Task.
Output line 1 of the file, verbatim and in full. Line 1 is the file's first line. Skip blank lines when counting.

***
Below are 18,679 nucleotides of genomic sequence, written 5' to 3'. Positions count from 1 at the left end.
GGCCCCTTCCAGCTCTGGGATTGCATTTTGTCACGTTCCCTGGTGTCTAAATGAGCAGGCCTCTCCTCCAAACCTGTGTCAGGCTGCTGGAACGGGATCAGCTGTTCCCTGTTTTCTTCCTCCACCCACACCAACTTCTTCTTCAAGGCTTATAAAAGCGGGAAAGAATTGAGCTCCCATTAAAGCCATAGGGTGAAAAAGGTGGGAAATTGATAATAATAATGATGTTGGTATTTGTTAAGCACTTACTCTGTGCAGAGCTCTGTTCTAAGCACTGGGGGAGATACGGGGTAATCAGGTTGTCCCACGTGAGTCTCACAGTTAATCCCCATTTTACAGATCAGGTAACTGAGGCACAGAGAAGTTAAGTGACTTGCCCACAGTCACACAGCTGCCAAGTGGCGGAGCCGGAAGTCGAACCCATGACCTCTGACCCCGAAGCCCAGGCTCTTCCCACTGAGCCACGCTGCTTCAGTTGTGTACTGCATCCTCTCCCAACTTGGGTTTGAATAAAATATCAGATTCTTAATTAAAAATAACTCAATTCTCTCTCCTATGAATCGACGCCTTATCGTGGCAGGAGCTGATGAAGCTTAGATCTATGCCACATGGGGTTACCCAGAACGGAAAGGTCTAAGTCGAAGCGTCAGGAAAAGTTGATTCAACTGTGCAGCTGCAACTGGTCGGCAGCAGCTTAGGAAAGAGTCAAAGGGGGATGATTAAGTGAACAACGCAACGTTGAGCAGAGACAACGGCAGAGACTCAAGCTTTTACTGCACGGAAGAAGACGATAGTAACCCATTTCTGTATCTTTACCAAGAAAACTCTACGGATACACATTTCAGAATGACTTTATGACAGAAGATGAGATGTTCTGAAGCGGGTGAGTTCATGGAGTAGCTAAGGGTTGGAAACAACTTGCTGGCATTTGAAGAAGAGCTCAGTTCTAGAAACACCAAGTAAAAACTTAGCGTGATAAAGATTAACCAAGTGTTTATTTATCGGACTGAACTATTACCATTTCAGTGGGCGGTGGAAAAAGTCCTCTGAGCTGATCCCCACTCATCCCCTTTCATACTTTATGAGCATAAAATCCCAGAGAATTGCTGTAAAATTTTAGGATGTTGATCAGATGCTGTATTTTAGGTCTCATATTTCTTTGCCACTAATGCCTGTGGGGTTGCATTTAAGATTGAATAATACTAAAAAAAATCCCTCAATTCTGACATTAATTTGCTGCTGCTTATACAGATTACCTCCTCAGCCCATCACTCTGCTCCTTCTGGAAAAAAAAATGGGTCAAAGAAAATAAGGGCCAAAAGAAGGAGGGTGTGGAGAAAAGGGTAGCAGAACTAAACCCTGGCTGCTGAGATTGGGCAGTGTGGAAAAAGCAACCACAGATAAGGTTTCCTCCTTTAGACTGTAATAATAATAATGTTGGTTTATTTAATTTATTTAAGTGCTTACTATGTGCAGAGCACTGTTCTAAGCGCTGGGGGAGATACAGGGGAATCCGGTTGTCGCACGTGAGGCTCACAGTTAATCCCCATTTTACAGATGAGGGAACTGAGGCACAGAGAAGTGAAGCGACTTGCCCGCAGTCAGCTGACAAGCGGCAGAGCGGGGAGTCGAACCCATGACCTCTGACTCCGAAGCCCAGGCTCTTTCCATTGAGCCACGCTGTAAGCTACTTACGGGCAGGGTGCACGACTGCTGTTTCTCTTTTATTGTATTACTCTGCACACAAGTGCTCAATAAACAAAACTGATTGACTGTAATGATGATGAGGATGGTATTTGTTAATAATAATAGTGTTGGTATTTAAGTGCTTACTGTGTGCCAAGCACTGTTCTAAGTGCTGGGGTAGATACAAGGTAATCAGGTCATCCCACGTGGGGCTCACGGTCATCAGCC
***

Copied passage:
Below are 18,679 nucleotides of genomic sequence, written 5' to 3'. Positions count from 1 at the left end.